Presentation on theme: "PERIODIC OVERVIEW OF HANDWASHING LITERATURE: Practical guidance for implementers based on selected peer- reviewed and grey literature published January."— Presentation transcript:
PERIODIC OVERVIEW OF HANDWASHING LITERATURE: Practical guidance for implementers based on selected peer- reviewed and grey literature published January – June 2012 Purpose/Context The Global Public-Private Partnership for Handwashing (PPPHW) aims to publish overviews of handwashing literature twice a year that provide practical guidance for implementers. We compiled 23 peer-reviewed and grey literature publications (including e- publications and ahead-of-time publications) between January and June From these, we selected relevant articles which allowed for practical guidance for implementation. We excluded publications from high income and/or medical facility based settings. This document summarizes the takeaway points for implementers. A separate pdf document (available includes additional details and context from the selected publications. Authors note No single study is universally applicable. We strongly recommend considering the context of the study when interpreting results. Prepared for the PPPHW by: Jelena Vujcic (University at Buffalo), Pavani K. Ram (University at Buffalo), Dan Campbell (WASHPlus). August 2012.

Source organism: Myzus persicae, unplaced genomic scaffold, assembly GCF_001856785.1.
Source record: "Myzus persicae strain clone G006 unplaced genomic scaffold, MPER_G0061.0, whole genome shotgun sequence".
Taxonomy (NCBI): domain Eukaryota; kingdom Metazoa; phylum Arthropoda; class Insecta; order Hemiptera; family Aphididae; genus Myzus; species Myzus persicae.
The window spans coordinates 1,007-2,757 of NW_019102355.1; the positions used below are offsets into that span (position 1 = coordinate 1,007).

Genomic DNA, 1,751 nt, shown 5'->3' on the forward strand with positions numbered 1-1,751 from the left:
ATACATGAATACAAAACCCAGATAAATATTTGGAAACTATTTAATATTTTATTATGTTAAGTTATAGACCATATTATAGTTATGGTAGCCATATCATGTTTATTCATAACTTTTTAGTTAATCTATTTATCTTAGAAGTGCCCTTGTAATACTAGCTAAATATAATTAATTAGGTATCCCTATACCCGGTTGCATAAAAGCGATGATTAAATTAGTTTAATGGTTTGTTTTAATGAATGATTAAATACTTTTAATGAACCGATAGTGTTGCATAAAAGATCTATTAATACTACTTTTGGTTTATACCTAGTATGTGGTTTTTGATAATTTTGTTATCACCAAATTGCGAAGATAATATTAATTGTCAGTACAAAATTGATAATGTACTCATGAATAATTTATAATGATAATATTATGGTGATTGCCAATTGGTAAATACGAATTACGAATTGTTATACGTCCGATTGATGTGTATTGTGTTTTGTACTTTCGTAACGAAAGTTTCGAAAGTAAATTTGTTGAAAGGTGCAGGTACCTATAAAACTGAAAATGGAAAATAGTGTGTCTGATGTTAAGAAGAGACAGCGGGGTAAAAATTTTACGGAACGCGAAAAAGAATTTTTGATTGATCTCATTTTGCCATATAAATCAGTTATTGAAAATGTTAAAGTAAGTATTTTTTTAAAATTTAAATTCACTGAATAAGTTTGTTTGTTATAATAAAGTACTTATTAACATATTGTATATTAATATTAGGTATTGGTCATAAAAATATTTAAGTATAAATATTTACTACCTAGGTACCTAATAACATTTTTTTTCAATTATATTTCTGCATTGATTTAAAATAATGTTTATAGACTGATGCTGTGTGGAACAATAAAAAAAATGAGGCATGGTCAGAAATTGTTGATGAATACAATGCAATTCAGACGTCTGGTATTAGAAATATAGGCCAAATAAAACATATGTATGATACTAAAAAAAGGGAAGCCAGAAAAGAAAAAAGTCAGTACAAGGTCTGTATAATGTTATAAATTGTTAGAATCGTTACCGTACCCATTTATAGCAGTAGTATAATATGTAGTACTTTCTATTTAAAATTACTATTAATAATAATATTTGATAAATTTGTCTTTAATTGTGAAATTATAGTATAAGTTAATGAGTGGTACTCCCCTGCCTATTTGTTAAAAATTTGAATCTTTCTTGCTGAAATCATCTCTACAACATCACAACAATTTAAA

Summary of research (January – June 2012) What we learned about HW and health outcomes Handwashing (HW) with soap may prevent cholera . However, in this case-control study, handwashing was measured using self- report, which typically overestimates observed handwashing behavior. Also, case-control studies cannot definitively establish cause and effect. What we learned about determinants of HW behavior Facilitators/barriers for handwashing among school children may be different than for mothers and other caregivers. Understanding these determinants for a target population may help the implementer design a more relevant behavior change approach . Qualitative methods, such as in-depth interviews and group discussions, are commonly used to understand motivators/barriers Presence of a handwashing place with soap and water at key places around the household (ex. near food preparation/feeding/eating area) and structurally appropriate facilities are a key facilitator for practice [2, 3]. A study among rural Bangladeshi mothers suggests : Increasing the priority of handwashing as an important use of soap may be a useful objective. Programs should help caregivers to overcome barriers to handwashing by building problem-solving skills, through group meetings among mothers, or home visits by peer educators to overcome common barriers. Expanding programs to include influential individuals such as husbands, older women in family and/or community can contribute to lasting behavior change.